New Delhi: Two separate cases being fought by the Mukesh Ambani-run Reliance Industries Ltd that have a bearing on the company’s ability to start selling gas from its field in the Krishna-Godavari (KG) basin off India’s east coast are echoing in India’s corridors of power with two key ministries taking opposing sides.
One of the cases RIL is fighting is with India’s largest power generating firm, the state-owned NTPC Ltd, and the company and the ministry which oversees it, the ministry of power, have said they will oppose a move by the oil ministry to have vacated a court order staying RIL from selling gas from the KG basin to buyers other than NTPC and Reliance Natural Resources Ltd, or RNRL.
RNRL, run by Mukesh Ambani’s estranged younger brother, is the other company with which RIL is fighting a case.
The Bombay high court is hearing both cases that deal with the legality of contracts RNRL and NTPC claim to have with RIL. It has asked RIL not to sell gas to companies other than RNRL and NTPC till the dispute is resolved.
Gas wars: Power secretary Anil Razdan. NTPC and the power ministry will oppose oil ministry’s move to have the high court order vacated. PIB
“The injunction cannot be removed. How can that be done? How can NTPC’s fundamental rights be revoked? We are concerned with our 12mscmd (million standard cubic metres of gas per day),” said R.S. Sharma, chairman and managing director of NTPC. “We will not allow this to happen. We will not deviate a single fraction from our earlier stand,”
Power secretary Anil Razdan said: “NTPC has its own litigation which is ongoing. When this issue comes (up), NTPC will put forth its case and defend its rights.”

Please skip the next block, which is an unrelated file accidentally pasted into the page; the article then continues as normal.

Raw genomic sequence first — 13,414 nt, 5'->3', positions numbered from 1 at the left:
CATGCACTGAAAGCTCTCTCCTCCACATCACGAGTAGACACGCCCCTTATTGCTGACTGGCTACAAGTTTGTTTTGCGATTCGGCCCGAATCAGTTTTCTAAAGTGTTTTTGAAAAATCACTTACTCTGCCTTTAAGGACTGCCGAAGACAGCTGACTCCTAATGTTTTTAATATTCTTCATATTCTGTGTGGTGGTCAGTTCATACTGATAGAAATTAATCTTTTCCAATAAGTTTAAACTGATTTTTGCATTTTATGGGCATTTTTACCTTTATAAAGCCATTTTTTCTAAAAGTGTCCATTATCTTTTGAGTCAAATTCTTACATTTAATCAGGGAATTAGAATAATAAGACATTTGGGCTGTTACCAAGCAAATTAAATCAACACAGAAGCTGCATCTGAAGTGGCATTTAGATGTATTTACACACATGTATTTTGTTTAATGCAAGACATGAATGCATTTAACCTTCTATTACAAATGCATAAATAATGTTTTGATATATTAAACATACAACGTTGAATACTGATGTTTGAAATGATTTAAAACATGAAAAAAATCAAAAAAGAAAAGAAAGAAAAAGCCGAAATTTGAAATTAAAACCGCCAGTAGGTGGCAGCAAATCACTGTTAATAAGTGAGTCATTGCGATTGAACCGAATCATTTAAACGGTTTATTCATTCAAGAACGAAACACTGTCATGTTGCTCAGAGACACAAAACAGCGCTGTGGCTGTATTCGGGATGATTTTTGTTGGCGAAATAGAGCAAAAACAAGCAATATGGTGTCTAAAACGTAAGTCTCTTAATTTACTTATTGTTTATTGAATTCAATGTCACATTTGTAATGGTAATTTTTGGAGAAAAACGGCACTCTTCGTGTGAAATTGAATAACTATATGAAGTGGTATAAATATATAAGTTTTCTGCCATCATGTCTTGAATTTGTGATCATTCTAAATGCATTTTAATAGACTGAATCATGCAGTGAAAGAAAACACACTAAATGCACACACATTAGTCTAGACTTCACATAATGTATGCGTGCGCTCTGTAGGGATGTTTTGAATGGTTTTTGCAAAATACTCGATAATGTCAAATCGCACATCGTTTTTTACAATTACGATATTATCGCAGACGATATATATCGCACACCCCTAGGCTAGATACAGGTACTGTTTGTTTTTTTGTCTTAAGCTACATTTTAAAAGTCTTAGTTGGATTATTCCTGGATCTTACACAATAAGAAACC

RIL wants to supply 40mscmd from its fields to firms other than NTPC and RNRL. “Efforts are on to get the injunction vacated. If the injunction is not lifted, gas production can’t take place. If production can’t take place, gas can’t be utilized,” oil secretary R.S. Pandey had earlier said.
The Bombay high court on Tuesday adjourned the hearing on the dispute between RIL and RNRL. The division bench of justices J.N Patel and K.K. Tated will continue to hear the case. Both the lawsuits are now scheduled for hearing on 6 October.
NTPC’s dispute with RIL is over the supply of 12mscmd to it for 17 years at $2.34 a million British thermal unit, or mBtu. NTPC, whose lawsuit dates back to December 2005, has claimed it has a “concluded” contract with RIL. The gas was meant for two NTPC plants in Gujarat.
On Tuesday, Samajwadi Party leader Amar Singh, known to be close to Anil Ambani, asked a group of ministers to finalize the price at which RIL would supply gas to NTPC. Singh, whose party is now an ally of the ruling United Progressive Alliance, is a member of the committee on public undertakings, and said that the price of $2.34 a Btu wasn’t the “point of dispute” between NTPC and RIL.
The power ministry had earlier blamed the oil ministry for weakening NTPC’s case when government lawyer T.S. Doabia said on 21 August that NTPC had no “concluded” deal with RIL.
He made the statement during the hearing of the RIL-RNRL lawsuit.
RNRL’s litigation with RIL dates back to November 2006 and the former has claimed it has rights, courtesy an agreement signed when the Reliance group’s assets were split between Mukesh and Anil Ambani, to 28mscmd of gas from the latter’s KG basin fields and an additional 12mscmd if RIL’s agreement with NTPC breaks down, both at the same price at which RIL had agreed to supply gas to the state-owned power generator, $2.34 per mBtu.
An RIL spokesperson declined comment on the developments in New Delhi and a Reliance-Anil Dhirubhai Ambani Group spokesperson didn’t respond to emailed questions.
Bhuma Shrivastava in Mumbai and PTI contributed to this story.